Could helping employees go vegan boost their moods and their productivity at work?
That’s the finding of a four-month study of Geico employees by the D.C.-based Physicians Committee for Responsible Medicine published Friday in the American Journal of Health Promotion.
Of course, the Physicians Committee for Responsible Medicine is a nonprofit in the District devoted to promoting a vegan diet and alternatives to animal research. But the group’s president, Dr. Neal Barnard, an adjunct professor at the George Washington University School of Medicine, says the study is worth a look because of its “striking” findings.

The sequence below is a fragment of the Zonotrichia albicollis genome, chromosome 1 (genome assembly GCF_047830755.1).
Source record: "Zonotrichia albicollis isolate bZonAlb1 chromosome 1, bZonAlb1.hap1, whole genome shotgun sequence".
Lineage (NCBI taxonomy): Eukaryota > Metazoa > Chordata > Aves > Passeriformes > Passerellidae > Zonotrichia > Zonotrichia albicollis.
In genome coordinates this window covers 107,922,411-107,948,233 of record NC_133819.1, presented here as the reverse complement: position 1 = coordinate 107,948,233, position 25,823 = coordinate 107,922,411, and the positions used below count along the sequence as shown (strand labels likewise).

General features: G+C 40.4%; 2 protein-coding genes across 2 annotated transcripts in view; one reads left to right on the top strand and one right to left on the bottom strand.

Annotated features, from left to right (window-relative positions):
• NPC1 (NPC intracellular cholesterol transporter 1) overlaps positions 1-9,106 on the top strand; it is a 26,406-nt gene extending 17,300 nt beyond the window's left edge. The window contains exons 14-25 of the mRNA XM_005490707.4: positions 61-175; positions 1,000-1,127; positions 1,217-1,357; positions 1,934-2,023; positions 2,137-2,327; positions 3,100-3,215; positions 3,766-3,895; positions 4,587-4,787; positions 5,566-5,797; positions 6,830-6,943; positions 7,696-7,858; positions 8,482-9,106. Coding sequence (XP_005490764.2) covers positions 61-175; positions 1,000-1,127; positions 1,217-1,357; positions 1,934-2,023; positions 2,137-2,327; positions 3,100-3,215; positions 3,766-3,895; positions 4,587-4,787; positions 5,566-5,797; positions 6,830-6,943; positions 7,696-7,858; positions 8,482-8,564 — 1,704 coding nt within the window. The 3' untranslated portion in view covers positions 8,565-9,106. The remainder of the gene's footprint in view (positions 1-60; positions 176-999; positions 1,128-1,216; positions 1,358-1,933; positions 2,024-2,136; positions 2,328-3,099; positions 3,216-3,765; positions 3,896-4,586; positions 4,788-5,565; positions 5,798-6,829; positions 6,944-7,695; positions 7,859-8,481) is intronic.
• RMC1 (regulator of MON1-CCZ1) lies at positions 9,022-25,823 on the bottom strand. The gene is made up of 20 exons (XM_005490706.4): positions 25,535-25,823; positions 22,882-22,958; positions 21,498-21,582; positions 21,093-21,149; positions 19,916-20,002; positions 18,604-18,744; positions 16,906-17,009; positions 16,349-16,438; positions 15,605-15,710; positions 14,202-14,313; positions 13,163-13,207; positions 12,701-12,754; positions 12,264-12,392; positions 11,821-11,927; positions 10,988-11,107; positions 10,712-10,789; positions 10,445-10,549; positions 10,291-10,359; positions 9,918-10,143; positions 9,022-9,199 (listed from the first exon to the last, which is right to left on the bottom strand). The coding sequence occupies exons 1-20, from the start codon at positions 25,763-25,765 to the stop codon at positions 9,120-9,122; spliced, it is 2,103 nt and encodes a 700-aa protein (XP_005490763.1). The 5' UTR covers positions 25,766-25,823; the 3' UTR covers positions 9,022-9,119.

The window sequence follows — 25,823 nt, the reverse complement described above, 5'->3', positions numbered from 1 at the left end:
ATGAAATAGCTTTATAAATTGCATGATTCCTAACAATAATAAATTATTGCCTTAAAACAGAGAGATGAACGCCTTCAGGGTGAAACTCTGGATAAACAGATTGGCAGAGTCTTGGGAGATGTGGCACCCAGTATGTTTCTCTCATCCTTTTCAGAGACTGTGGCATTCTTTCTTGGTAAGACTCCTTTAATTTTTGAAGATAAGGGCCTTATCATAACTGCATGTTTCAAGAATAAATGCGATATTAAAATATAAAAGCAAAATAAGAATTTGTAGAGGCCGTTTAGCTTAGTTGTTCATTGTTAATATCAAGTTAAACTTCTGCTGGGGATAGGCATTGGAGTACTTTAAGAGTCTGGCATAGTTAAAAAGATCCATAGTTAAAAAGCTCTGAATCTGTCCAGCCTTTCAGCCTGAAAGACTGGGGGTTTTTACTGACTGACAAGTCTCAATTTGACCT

He was among the researchers who persuaded more than 100 Geico employees at five corporate offices to change their eating habits to study the physical impacts of a vegan diet. Participants dropped an average of 10 pounds and lowered their cholesterol by 13 points. But they also reported increases in overall productivity and saw improvements in anxiety, depression, fatigue and general health compared with workers at five other Geico locations in the study.
So how in the world did these researchers get so many people to make such a drastic change, cutting nearly ubiquitous animal-based ingredients — including milk and eggs — from their diets? They made sure these employees weren’t just living on tofu.